Is mortgage pre-approval necessary?

By Gretchen Lindow,

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If you've ever shopped for a house, or are thinking about doing that in the future, then chances are you have thought about mortgage pre-approval at one time or another.  What is mortgage pre-approval?  Why should you get pre-approved?  Is it just something the banks cooked up to rope you in?

There was a time when I thought that pre-approval was something that banks thought up to get you in the door and then keep you there after they pull your credit report, and get you to bring in all of your verification documents. But now that I've shopped for and bought a house, I have had the time to research mortgage preapproval and understand the value and significance of it.  

Why Get Pre-Approved?

There are several advantages to getting pre-approved for a mortgage. The first is that by getting your preapproval, you can focus only on houses that are within the range of what the bank will finance for you. Secondly, getting pre-approved gives you a leg up over other potential buyers who are not pre-approved. If two people have put in the same offer on a house, the buyer is more likely to go with the person who is pre-approved, knowing that he already has his ducks in a row, and knows what he can afford. From the buyer's perspective, that could make the whole process go more smoothly, with less chance of the buyer backing out because of financing issues. Lastly, pre-approval gives you the chance to shop around for banks, interest rates, and even the loan officer you will be working with to ensure that you found the best interest rate at the bank that is the right fit for you.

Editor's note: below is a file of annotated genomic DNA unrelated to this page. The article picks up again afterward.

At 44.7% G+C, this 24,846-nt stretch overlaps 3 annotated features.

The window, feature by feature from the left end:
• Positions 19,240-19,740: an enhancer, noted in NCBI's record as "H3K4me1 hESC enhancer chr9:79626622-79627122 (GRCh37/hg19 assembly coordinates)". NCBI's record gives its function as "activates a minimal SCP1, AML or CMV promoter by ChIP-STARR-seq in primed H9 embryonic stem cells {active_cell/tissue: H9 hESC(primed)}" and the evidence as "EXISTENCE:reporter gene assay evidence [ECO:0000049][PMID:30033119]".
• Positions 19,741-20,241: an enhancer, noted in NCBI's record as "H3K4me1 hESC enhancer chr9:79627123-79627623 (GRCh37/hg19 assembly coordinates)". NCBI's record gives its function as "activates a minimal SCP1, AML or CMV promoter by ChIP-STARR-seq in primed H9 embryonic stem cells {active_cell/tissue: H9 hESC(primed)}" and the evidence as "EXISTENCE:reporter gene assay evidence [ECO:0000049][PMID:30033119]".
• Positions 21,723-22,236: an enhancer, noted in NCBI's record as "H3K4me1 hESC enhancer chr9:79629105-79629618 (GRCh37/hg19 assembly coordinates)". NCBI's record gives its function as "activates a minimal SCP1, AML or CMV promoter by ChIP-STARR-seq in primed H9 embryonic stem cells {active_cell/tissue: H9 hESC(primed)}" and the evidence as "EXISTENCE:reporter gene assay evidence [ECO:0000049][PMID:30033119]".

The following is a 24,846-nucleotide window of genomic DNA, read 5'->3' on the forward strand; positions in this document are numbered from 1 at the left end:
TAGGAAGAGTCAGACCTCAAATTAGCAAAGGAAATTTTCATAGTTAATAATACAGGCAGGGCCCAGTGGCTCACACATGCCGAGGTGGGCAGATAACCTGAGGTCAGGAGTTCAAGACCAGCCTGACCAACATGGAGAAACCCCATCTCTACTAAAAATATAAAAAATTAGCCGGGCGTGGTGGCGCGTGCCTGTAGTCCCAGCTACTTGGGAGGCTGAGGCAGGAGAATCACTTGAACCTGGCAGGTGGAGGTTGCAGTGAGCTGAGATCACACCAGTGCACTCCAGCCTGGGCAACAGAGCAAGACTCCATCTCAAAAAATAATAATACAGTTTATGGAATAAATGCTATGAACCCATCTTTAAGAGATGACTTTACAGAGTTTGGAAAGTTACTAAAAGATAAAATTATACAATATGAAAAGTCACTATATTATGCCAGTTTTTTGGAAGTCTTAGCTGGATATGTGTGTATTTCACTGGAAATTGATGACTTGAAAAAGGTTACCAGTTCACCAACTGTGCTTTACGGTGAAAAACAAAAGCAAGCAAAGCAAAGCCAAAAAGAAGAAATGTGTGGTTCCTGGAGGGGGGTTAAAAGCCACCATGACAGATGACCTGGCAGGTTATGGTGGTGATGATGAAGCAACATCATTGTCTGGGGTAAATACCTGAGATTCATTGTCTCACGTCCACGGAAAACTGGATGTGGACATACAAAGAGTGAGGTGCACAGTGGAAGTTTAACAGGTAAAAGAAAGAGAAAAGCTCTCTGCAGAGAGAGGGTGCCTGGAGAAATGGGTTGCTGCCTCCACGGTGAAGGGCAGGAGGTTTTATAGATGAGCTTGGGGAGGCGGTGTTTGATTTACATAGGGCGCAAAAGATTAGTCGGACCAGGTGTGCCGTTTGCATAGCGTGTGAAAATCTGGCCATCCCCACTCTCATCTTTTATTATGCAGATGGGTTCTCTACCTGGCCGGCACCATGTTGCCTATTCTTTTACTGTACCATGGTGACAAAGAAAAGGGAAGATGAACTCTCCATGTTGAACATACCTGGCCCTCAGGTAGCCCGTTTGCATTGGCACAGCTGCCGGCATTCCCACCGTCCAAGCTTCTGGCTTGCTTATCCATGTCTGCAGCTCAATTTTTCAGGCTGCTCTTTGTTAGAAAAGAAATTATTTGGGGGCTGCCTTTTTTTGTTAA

It is also important to note that there is a difference between pre-approval and prequalification. Prequalification is a very simple process that takes your word for your income and credit and then estimates what the bank would be willing to finance for you. Pre-approval, on the other hand, requires that you submit documentation proving your income, as well as your credit history, giving the bank a more accurate basis on which to pre-approve you.

Pre-Approval Requirements

Knowing that pre approval gives you a leg up over other interested buyers, what information do you have to give before gaining pre-approval?  Mortgage pre-approval is based on your income, assets, expenses, and credit history. You will have to submit documents verifying this information such as bank statements, two years of W-2 forms and tax returns for two years.  In addition, you will be asked to sign a release allowing the bank to pull your credit history.  

If you're approved, your lender will send you a letter of pre-qualification, valid for anywhere from 30 to 90 days, that states the maximum amount they are willing to finance.  

When to Get Pre-Approved?

It is best to get mortgage pre-approval before you even start looking for a house. Houses tend to get more expensive the nicer they are, and without knowing exactly what you can spend, it can be very easy to fall in love with a house you cannot afford.  Before you start shopping for houses, shop for a bank, an interest rate and a loan officer. Once you have pre preapproval in hand, you'll know exactly how much the bank will finance for you, as well as the down-payment expectation on such a loan, which will allow you to fully realize the financial responsibility of purchasing a house.

Gretchen Lindow is an Accountant for Hilton Hotels in St. Louis, by day. When she graduated with her Bachelor's Degree in Accounting she had $110,000 of student, auto, and mortgage debt to go along with it. Her family was surviving financially, but with the impending arrival of her daughter, and her husband's health starting to fail, she knew that something had to change. As a result, she is a freelance writer and blogger at Retired by 40! At night.

This article was originally published on

The views and opinions expressed herein are the views and opinions of the author and do not necessarily reflect those of Nasdaq, Inc.

This article appears in: investing , personal finance Stocks
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